ICM – Week #3 – Piano keyboard

This week I we were asked to pair with someone from our class, in order to have two more eyes watching our code. Sometimes it seems to be the thing missing while writing and finding a solution for the correct code structur.

I collaborated with Juan José Egúsquiza Franco.

We started with Juan José idea of keyboard that changes color each click. I added the thought of maybe creating from this keyboard, a piano that we could play with different keys from the keyboard. 

I joined this passed week Moon’s session, and it was really inspiring. Moon makes it looks easy and simple, which is a good way to think like that, but I feel that I need to learn where those complex but easy codes come from first. it was a great session anyway..After the session Moon explained us how to create shapes in “for loop” and connect them to another action –  drawing circles notes out of the keys.

Example of creating 5 lines for the music notes:

var spaceOfLines = 20;
var beginningOfLines = 100;

function draw() {

//lines
  stroke(255);
  strokeWeight(1);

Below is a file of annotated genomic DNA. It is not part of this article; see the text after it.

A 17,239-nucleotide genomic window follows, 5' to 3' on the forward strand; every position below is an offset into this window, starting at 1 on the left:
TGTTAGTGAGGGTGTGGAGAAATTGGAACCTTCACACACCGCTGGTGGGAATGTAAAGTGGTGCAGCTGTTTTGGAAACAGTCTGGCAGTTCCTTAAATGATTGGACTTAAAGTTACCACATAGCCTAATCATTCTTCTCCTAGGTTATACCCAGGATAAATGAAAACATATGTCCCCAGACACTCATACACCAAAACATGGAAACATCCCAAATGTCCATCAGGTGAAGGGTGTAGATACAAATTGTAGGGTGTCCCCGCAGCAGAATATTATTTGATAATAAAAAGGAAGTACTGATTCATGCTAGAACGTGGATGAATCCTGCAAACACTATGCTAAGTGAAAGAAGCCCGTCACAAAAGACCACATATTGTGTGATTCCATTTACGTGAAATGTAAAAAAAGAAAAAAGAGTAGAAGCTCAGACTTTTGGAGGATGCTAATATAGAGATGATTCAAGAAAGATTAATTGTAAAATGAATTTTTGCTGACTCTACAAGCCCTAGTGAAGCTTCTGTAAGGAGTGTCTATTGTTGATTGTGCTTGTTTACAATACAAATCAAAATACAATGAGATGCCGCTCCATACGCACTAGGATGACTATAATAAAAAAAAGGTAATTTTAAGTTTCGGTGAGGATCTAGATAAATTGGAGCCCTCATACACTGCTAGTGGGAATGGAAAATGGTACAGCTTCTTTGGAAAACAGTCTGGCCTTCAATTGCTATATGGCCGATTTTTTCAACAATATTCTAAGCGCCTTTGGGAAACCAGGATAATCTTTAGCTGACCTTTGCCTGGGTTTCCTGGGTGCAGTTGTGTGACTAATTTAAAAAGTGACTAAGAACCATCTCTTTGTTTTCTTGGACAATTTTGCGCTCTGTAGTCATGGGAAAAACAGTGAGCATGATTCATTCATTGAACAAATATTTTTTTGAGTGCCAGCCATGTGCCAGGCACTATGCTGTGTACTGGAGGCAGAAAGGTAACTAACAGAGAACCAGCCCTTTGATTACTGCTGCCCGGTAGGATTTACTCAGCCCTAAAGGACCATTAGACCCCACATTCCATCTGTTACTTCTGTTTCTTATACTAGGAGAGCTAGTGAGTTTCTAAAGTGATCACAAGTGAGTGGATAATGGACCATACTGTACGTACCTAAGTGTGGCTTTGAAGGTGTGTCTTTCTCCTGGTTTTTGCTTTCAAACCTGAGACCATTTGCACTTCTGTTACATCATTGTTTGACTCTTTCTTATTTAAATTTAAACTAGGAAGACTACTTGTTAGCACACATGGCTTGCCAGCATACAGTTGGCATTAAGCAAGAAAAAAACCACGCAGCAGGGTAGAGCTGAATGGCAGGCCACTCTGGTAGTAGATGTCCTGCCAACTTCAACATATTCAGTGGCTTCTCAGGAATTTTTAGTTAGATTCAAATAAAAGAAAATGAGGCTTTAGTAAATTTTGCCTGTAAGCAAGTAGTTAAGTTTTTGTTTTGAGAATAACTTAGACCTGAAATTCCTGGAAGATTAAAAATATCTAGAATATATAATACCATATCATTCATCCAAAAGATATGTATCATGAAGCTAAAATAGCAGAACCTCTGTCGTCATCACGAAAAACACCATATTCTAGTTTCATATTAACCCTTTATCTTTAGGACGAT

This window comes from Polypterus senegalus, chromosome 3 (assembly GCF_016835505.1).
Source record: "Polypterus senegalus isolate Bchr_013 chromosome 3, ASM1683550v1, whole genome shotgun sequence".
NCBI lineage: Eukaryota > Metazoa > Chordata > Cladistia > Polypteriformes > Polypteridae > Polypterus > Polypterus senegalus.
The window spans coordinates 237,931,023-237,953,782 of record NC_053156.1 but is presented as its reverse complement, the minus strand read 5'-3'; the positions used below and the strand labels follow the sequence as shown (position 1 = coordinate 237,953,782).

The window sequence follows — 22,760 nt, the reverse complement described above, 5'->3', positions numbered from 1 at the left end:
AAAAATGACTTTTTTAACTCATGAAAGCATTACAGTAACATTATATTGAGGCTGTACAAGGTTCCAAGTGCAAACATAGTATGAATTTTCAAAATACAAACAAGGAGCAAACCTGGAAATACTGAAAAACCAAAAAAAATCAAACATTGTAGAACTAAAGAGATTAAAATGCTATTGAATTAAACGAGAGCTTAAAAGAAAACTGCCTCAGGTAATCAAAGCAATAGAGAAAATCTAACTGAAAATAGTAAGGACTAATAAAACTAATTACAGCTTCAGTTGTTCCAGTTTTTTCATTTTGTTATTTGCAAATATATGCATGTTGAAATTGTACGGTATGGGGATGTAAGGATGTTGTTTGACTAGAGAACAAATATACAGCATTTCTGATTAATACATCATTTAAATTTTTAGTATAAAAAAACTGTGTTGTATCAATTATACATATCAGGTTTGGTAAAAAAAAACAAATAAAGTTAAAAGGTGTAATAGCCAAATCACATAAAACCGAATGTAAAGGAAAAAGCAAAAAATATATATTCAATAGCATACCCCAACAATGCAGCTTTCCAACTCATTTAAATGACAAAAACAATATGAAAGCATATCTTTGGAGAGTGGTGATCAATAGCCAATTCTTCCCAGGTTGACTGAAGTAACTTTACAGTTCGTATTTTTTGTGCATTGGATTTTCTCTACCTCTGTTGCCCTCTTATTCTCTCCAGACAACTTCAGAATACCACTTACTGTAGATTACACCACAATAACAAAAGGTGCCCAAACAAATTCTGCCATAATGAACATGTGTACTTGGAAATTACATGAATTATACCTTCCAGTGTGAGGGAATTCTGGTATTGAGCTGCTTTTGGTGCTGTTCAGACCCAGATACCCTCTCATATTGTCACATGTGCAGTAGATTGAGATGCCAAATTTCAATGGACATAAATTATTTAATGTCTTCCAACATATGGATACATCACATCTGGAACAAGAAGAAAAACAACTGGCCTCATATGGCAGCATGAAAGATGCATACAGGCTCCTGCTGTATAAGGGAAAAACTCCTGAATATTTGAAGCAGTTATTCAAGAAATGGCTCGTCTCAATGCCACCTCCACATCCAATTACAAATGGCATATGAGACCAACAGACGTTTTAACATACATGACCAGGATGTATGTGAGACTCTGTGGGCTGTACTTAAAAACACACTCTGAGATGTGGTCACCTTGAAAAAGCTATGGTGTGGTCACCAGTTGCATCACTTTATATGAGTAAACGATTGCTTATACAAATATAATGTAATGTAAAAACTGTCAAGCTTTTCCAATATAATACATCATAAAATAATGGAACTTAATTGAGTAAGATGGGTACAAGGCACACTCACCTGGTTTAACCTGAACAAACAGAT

for (var i = 0; i < 5; i++) {
    line(0, spaceOfLines * i + beginningOfLines,
      width, spaceOfLines * i + beginningOfLines);
}

The “for loop” actually limits the action of writing lines to up to 5 in specific location and spaces between each one. When we got to the point of adding the key press to this code, we couldn’t figure how to make each shape different in matter of difference in keys pressed, that defined by any other square. We had 8 ones, but how can “a” be associated with the first key, if it was created by a “for loop” function?… We struggled with the code, and decided to take this day to see Shiffman’s videos and come with new ideas.

The day after, we decided to create this code from scratch by drawing each square in the old fashioned way, and without loops so we can figure a way to connect key’s pressed. Our first try didn’t work, and we couldn’t figure how to connect the keys to the keyboard. We sat with Sam Lavigne, to figure how to make a specific key to react. He showed us how we can check a specific key “Writing”, which means, that when you press the key, you can see it’s value in the bottom window of p5. Than we had the values of the keys instead of writing ‘a’, and that was the problem. We had nice experience with for loops and creating functions.

You can see the final sketch here.

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